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The Fireface Boom recorder combo works great for me too. Rumor has it RME is soon to have a dedicated control surface for the FF line which will really make it powerful. The Mixer is very flexible inside and could be used in realtime without hitting the CPU. I'm using an older Macbook G4 1.67 gHz. I've done 18 tracks at 96K for 2 hour bursts, no hiccups, and nothing but compliments on how great my audio sounds. For me, the big reasons for BR over MC was price, the only feature that MC really had over BR was TC out, and not just in. But for some reason I don't trust computer generated TC and use a generator.

MC doesn't generate TC itself, it merely looks at TC chosen from an input (or the Mac's clock).  The TC input is merely used to timestamp the files and has nothing to do with the accuracy of the clock used to govern the sample rate. 

Philip Perkins

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  • 4 months later...

In your 72 channel test were you sending the system 72 different channels of audio or the same thing split out a number of times?  Did you have 72 channels of inputs/interfaces on the FW bus?  2 buses?  I ask because I got different results in terms of max track count when testing these two different ways. 

BR is so reasonable in price that I see it as a must-have for anyone doing any sort of location etc recording, even if your pref is for hardware recorders.

Philip Perkins

Philip,

I was sending the same thing to 72 different files.  14 is the most number of inputs I've used.  Multiple devices would probably add a bunch of overhead so that should knock down the track count.  The most I've done in a real situation was 14 inputs individually to two different drives plus three "stereo" crash down mixes.  So 28 mono and 3 stereo files.

The discussion may be moot though since BR is no longer available for sale.  The developer is too busy with other projects and has closed the store.  It's not "dead" yet and he hopes to have the time to get back to developing it but at least at the moment you can buy it.

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  • 3 weeks later...

What alternatives are there to Metacorder and Boom Recorder? I've used Logic and Soundtrack Pro but they don't exactly cater to field recording on film sets so far as I understand them. The metadata is really what interests and the interface that organizes between scenes and takes. Are these the only contenders out there? Also if I had a mac with 10.5, how would I go about acquiring Boom Recorder. Any third party places still sell it? Since the developers scrapped it, you cant even buy the old version.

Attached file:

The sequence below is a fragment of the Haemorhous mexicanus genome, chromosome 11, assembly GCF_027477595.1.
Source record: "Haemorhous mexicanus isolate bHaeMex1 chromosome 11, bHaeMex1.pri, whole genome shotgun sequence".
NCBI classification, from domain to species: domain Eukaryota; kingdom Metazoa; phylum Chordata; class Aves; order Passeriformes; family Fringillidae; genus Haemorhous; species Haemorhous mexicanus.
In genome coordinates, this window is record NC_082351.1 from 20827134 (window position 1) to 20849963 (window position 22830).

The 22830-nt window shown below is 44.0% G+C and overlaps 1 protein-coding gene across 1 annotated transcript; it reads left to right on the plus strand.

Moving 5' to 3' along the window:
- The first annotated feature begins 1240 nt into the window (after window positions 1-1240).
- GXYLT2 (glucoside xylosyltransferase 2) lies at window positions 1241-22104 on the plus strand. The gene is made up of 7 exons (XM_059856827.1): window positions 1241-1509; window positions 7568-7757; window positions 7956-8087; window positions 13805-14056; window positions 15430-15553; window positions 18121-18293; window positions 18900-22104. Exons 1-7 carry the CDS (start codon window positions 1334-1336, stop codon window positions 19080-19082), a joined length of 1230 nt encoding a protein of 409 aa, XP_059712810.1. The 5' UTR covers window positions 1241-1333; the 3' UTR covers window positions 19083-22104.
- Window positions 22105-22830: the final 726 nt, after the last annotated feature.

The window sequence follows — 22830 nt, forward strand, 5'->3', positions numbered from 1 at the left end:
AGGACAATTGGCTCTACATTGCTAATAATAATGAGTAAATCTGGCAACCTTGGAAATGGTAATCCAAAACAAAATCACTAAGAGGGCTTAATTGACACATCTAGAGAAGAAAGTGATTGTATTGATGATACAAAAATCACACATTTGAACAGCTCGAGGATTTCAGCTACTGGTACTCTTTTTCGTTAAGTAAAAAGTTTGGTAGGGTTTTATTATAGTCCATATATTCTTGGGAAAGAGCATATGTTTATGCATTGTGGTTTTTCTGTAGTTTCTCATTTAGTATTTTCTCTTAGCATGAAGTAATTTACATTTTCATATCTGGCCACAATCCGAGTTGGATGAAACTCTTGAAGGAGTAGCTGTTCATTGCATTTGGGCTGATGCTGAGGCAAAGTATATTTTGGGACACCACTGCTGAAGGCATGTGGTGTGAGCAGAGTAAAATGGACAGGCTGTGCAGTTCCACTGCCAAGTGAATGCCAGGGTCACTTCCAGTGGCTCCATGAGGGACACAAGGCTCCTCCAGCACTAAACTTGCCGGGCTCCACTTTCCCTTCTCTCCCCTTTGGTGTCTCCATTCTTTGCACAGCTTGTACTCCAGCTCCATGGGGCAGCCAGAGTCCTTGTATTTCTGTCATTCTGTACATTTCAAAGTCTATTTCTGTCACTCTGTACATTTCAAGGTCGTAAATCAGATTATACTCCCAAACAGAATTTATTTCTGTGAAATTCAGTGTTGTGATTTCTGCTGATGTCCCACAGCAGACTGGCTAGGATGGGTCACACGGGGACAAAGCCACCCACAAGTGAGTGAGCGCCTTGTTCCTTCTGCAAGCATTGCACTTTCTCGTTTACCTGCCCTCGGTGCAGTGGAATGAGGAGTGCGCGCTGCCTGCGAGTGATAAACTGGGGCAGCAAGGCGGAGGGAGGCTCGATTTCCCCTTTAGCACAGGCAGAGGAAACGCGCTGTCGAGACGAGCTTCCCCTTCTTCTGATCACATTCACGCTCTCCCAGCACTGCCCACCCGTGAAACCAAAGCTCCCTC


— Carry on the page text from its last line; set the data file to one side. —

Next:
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What alternatives are there to Metacorder and Boom Recorder? I've used Logic and Soundtrack Pro but they don't exactly cater to field recording on film sets so far as I understand them.

I don't think there is any viable alternatives to Metacorder and Boom Recorder --- they are the only applications that have been designed specifically for use in production sound recording for picture. Most all of the rest of the computer based software/hardware solutions are geared to sound editing, music composition and production, and have way too much overhead for our use. I am sure you can get a copy of Boom Recorder from someone who has a current (last) version and it will run just fine on your Mac (though the Sound Report printing function, I believe, is broken by Snow Leopard (Mac OS 10.6). Take Vos has promised that there will be a new version of Boom Recorder with added features and Snow Leopard compatibility --- but there is no way of knowing when this will be released.

Regards,  Jeff Wexler

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I don't think there is any viable alternatives to Metacorder and Boom Recorder --- they are the only applications that have been designed specifically for use in production sound recording for picture. Most all of the rest of the computer based software/hardware solutions are geared to sound editing, music composition and production, and have way too much overhead for our use. I am sure you can get a copy of Boom Recorder from someone who has a current (last) version and it will run just fine on your Mac (though the Sound Report printing function, I believe, is broken by Snow Leopard (Mac OS 10.6). Take Vos has promised that there will be a new version of Boom Recorder with added features and Snow Leopard compatibility --- but there is no way of knowing when this will be released.

Regards,  Jeff Wexler

Great! Yeah, I'd love a copy. It'd be better to run this vs something like logic. It's a bit cumbersome to deal with in the field.